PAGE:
Disease, plantation development, and race-related differences in fertility in the early Twentieth-Century American South

Cheryl Elman, Robert A. McGuire, Andrew S. London

Research output: Contribution to journalArticlepeer-review

1 Scopus citations

Abstract

A multiple causes perspective contends that economic development and poor health contributed to early 20th-century southern race-related differences in fertility. The authors link the 1910 IPUMS to the 1916 Plantation Census (1909 data), southern disease (malaria and hook-worm), and sanitation indicators to examine fertility differentials, while accounting for child mortality (an endogenous demographic control). They find that African-American and white women in counties with higher malaria mortality had higher child mortality. Additionally, African-American women exposed to poorer sanitation and plantation development had higher child mortality. Consistent with a multiple causes perspective, white women’s fertility was lower where land improvement and school enrollment were higher. African-American women’s fertility was lower in health-place contexts of higher malaria mortality and greater plantation development.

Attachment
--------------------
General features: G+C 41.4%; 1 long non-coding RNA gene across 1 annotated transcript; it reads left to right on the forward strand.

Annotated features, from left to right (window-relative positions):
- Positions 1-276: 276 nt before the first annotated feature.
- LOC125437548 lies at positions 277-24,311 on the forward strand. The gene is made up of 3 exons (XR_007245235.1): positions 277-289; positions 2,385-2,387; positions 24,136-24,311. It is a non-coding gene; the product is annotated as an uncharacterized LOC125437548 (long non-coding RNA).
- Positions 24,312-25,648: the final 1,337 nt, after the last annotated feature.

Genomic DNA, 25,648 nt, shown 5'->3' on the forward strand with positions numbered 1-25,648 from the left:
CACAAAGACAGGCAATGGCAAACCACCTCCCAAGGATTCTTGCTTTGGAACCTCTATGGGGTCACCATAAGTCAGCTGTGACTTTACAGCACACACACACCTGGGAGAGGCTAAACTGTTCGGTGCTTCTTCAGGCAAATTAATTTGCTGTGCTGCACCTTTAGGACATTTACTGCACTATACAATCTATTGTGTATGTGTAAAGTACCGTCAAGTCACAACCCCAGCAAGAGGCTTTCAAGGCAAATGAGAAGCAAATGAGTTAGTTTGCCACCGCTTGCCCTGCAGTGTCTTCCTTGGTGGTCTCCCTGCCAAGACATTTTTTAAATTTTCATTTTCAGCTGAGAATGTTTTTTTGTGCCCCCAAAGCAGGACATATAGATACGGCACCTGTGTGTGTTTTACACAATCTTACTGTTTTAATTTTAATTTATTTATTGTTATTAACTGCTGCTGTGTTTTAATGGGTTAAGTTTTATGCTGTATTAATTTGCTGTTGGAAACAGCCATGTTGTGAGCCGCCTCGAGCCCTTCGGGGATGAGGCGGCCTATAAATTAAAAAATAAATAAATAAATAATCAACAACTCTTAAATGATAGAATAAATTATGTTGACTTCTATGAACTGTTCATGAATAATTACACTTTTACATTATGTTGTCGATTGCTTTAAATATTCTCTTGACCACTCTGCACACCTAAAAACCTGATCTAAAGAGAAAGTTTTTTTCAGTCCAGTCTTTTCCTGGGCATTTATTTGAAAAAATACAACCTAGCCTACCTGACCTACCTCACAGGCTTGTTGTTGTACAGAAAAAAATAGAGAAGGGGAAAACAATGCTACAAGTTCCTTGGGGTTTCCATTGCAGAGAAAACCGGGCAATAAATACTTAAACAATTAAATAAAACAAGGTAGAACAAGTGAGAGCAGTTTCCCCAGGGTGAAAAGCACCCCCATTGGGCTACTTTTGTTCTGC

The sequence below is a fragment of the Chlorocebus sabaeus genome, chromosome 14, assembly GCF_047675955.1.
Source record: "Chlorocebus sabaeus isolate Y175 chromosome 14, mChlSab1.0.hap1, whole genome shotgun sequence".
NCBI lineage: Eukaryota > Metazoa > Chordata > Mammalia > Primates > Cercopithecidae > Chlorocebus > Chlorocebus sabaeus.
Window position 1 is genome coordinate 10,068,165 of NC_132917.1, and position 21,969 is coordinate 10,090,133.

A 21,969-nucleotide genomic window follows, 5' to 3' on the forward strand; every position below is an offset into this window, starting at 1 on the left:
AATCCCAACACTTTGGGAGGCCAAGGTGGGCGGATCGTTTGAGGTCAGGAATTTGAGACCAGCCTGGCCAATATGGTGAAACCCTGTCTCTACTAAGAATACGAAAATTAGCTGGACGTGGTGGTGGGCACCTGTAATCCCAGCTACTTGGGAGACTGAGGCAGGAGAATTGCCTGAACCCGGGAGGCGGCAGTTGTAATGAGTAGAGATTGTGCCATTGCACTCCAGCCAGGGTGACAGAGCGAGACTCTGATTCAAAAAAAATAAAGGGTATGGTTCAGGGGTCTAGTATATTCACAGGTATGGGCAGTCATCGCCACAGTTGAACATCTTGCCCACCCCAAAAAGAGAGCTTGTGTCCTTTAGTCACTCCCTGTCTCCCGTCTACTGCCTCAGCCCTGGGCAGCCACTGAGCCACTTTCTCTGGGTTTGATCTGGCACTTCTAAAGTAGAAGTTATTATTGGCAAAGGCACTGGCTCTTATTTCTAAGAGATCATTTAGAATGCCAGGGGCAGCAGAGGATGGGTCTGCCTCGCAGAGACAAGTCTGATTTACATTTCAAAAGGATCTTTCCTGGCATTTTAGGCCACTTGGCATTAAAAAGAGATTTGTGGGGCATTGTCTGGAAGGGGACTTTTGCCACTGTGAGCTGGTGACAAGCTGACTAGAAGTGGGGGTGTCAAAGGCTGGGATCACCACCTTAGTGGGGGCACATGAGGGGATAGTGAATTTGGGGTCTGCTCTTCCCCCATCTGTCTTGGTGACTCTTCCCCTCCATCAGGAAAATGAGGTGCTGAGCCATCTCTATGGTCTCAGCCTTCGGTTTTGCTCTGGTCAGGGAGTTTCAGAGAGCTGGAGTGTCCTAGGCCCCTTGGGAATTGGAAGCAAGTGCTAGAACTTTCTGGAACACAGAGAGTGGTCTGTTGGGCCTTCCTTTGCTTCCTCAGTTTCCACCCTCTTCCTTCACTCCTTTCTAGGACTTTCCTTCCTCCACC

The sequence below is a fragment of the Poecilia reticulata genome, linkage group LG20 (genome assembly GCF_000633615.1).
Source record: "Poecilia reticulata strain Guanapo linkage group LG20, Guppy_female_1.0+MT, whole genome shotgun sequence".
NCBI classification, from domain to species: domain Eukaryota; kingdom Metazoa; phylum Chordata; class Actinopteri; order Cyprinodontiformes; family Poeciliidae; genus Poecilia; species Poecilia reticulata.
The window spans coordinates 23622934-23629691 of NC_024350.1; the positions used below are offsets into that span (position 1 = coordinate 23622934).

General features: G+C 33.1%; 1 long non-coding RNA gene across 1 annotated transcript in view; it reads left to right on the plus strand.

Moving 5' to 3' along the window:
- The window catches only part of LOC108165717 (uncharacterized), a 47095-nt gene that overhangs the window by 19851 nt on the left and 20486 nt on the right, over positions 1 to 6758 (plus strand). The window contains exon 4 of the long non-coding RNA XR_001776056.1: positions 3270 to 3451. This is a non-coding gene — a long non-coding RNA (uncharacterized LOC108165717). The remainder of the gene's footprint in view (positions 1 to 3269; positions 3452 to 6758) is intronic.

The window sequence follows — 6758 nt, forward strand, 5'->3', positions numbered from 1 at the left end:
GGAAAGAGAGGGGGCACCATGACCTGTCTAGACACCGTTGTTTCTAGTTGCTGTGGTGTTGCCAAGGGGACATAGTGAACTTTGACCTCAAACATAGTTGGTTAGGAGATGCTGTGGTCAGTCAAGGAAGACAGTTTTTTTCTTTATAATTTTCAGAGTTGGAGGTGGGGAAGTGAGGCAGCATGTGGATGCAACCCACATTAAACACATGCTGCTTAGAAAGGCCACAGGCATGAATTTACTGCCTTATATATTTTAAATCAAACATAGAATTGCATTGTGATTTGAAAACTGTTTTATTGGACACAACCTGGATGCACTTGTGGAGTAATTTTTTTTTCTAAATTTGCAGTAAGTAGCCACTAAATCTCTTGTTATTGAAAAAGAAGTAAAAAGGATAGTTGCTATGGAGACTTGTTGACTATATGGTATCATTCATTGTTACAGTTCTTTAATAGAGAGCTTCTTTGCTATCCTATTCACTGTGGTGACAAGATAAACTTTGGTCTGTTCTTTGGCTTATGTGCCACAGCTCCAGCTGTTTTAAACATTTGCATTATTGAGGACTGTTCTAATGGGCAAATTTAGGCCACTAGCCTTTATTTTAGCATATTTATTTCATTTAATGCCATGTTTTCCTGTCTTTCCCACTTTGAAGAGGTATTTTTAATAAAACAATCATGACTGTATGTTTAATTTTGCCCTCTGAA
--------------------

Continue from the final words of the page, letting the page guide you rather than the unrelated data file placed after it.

Original languageEnglish (US)
Pages (from-to)1327-1371
Number of pages45
JournalAmerican Journal of Sociology
Volume124
Issue number5
DOIs
StatePublished - Mar 1 2019

ASJC Scopus subject areas

  • Sociology and Political Science

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